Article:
ELZABURU Blog - Industrial and Intellectual Property

Tag Archives: Piracy

Counterfeit medicines: a serious threat amid the COVID-19 pandemic

Medicamentos falsificados: una amenaza grave en plena crisis por el covid-19

The European Union Intellectual Property Office (EUIPO) and the Organisation for Economic Co-operation and Development (OECD) have published a report on the trade of counterfeit pharmaceutical products worldwide.

Said report, based on the analysis carried out in 2019 but focussing on the pharmaceutical sector, confirmed that the imports of counterfeit and pirated products rose to 509,000 million dollars in 2016, accounting for around 3.3% of global trade.

Counterfeit medicines: a serious threat amid the COVID-19 pandemic  

In 2016, the international trade in counterfeit pharmaceuticals reached 4,400 million dollars, accounting for 0.84% of the world trade in pharmaceutical products.

Counterfeits imply not only possible economic damages for this sector, but also significant health threats, since fake medicines are often not properly formulated and may contain dangerous ingredients.

This report, covering the period from 2014 to 2016, proves that the counterfeits seized included medicines for serious diseases, such as malaria, HIV/AIDS and cancer. These also included antibiotics, lifestyle-related treatments, anaesthetics, diabetes treatment drugs and central nervous system medications.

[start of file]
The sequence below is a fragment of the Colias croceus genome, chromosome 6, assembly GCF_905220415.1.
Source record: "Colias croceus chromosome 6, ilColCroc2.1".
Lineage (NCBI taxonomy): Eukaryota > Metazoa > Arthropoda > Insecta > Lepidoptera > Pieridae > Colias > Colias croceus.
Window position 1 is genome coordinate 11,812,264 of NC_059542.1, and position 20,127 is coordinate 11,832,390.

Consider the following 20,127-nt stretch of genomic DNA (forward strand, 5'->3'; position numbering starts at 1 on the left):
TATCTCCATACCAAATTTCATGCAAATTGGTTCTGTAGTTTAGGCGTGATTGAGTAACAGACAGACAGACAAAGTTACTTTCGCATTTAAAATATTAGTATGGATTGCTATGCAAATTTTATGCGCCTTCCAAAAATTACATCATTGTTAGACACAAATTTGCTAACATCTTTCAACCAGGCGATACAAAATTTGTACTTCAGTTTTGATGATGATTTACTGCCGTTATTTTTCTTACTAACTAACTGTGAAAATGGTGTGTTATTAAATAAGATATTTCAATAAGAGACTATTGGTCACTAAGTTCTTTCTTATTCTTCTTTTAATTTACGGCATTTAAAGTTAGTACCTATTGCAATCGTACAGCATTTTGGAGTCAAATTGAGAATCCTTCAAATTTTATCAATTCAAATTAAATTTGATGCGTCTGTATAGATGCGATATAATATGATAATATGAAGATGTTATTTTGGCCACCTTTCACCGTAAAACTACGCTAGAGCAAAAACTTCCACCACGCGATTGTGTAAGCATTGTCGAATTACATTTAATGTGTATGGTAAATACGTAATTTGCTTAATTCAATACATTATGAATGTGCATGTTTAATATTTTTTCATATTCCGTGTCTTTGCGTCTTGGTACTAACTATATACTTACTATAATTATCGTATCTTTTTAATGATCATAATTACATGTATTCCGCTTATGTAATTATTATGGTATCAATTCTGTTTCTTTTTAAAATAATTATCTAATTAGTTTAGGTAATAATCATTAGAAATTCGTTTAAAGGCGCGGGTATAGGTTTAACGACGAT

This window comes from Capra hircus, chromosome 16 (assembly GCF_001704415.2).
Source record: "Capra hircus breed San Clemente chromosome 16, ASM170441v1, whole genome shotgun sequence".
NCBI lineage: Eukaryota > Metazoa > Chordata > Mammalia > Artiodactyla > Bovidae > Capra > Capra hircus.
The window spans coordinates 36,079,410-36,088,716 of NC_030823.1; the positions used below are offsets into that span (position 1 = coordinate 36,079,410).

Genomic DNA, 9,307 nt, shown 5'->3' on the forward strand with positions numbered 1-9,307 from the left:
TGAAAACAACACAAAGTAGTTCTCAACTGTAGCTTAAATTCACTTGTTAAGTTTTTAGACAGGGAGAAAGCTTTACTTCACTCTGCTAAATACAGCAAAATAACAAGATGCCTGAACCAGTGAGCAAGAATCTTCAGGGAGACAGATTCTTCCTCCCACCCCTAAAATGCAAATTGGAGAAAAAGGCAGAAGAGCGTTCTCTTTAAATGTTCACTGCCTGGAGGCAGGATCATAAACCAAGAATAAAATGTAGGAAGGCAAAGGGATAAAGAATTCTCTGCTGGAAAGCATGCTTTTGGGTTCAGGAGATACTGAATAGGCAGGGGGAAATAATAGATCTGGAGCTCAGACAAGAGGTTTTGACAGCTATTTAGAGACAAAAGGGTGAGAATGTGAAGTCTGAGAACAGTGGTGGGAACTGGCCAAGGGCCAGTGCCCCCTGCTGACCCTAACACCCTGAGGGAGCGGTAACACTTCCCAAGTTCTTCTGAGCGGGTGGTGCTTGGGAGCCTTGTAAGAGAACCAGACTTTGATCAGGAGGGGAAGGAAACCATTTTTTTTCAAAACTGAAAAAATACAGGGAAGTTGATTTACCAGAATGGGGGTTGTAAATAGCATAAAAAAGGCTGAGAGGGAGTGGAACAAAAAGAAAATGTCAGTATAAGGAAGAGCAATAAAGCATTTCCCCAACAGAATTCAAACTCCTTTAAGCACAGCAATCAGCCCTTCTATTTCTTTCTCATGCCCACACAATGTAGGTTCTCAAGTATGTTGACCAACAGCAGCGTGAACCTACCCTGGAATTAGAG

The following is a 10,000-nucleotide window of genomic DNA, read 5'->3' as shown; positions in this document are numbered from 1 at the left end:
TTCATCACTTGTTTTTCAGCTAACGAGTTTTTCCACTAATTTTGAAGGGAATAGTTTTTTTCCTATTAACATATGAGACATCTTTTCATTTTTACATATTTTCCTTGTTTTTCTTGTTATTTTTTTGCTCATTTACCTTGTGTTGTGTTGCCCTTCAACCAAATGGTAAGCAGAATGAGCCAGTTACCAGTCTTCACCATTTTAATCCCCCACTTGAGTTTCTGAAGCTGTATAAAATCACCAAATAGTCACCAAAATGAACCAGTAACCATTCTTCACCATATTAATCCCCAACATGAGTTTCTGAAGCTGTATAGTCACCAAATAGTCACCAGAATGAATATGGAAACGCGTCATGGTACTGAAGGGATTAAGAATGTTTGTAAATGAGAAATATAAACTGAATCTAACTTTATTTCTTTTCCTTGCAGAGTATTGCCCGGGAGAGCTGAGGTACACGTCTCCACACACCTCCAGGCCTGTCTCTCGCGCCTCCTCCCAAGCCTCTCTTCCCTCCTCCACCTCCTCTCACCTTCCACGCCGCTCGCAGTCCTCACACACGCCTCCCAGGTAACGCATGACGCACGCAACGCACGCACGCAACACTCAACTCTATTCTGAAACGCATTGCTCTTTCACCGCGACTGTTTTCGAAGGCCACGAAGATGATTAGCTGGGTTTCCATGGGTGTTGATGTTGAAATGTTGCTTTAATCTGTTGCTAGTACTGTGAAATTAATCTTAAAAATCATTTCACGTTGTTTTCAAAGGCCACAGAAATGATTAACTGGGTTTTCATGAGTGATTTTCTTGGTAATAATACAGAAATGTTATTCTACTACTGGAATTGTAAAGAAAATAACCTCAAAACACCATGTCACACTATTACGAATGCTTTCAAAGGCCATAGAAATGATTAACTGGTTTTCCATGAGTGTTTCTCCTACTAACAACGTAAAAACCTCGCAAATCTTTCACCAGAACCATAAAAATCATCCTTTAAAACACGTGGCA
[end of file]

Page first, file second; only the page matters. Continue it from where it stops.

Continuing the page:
India remains the main provenance economy of counterfeit pharmaceuticals, being the origin of 53% of the total seized value of counterfeit pharmaceutical products and medicines worldwide in 2016. India was closely followed by China (30%) and the United Arab Emirates (4%).

Among the countries most affected by the trade of counterfeit pharmaceutical products are the United States, the United Kingdom, France, Austria, Germany and Switzerland. In the specific case of pharmaceutical products sent to the European Union, India continues to be the main provenance economy, being the origin of 47% of the total value of pharmaceutical products and medicines seized by EU customs authorities, followed by China with 37%.